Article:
And so I answered, "Well, some of the Santas are fake; you know, the ones at the malls? They're just pretend, but Santa is real. Why do you ask? Did someone tell you Santa was fake?"

"Nope, I was just thinking." Leah is too analytical for her own good sometimes.

Now I'm worried that I might have planted the thought in her head accidentally. This morning at breakfast, Leah discovered that another one of her teeth is loose. While we were finishing breakfast I was saying that wouldn't it be funny if the tooth fairy and Santa ended up coming to the house on the same night? That maybe they'd bump into each other outside the house and maybe make a date for lunch. I should learn to shut my big mouth. I now think it's probable that the kids at school have told her there's no tooth fairy, and, following the logic through, she decided that Santa was probably fake too.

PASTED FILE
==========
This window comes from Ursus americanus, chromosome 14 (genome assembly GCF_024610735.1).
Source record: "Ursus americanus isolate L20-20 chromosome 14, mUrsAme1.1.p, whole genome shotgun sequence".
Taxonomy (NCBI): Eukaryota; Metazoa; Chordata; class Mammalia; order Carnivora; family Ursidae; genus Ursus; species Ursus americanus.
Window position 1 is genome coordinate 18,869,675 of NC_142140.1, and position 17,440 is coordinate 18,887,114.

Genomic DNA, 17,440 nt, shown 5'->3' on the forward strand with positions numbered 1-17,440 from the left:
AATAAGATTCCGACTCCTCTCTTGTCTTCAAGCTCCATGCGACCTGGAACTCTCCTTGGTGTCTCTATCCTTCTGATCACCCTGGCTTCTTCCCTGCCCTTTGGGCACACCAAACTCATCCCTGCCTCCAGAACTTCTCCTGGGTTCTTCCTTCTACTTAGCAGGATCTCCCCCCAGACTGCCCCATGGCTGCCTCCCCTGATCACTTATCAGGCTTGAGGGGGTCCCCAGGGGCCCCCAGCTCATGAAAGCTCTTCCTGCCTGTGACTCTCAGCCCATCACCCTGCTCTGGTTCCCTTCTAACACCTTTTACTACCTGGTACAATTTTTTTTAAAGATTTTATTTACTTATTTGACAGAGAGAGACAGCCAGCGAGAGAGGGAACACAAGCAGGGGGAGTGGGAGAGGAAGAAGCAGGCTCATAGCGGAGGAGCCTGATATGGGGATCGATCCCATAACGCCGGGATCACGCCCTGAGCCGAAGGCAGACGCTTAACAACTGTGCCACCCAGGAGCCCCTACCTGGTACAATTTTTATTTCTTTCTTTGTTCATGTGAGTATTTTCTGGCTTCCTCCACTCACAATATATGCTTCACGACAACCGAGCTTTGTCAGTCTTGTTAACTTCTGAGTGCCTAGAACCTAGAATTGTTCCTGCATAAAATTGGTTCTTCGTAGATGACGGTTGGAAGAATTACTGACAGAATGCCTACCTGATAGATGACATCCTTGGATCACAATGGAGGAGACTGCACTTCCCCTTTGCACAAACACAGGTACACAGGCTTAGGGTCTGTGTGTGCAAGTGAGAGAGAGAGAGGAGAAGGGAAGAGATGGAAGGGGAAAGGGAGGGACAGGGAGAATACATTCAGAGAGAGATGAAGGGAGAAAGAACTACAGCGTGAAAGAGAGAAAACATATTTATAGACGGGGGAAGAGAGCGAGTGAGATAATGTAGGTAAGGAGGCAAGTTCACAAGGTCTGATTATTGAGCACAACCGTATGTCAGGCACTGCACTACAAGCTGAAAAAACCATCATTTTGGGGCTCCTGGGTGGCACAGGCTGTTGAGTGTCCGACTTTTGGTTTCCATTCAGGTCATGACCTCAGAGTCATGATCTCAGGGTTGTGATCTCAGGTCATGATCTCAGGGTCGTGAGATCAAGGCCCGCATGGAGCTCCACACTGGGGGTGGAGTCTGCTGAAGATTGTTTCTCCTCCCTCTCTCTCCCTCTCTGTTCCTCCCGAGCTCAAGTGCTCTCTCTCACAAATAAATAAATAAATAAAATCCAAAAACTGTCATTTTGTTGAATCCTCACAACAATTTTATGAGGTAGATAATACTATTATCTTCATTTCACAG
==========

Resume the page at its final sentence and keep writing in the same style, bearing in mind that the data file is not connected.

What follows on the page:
I hope I managed to reassure her. I would hate to think that she stopped believing in Santa this early. Do your kids still believe? How do you keep that up?

Saturday, December 02, 2006

It's very early

And already today is not going well. I'm trying to brew a third pot of coffee -- the first two failed, the filters bent and grounds got into the carafe. And I really, really need coffee today. I'm taking the girls to see their grandfather in Phoenix. They're thrilled. I'm a nervous wreck.

I'm not a good flyer at the best of times. And this isn't the best of times. An ice storm blew in yesterday -- freezing rain, ice pellets, snow, the works. So now I not only have to be afraid of vital pieces of the aircraft falling off, I have to worry about de-icing and bad weather. All while keeping up the facade of isn't-this-fun for the girls. Don't get me wrong, I love to travel, I just don't like flying. It doesn't stop me though, I figure I'll get used to it one of these days.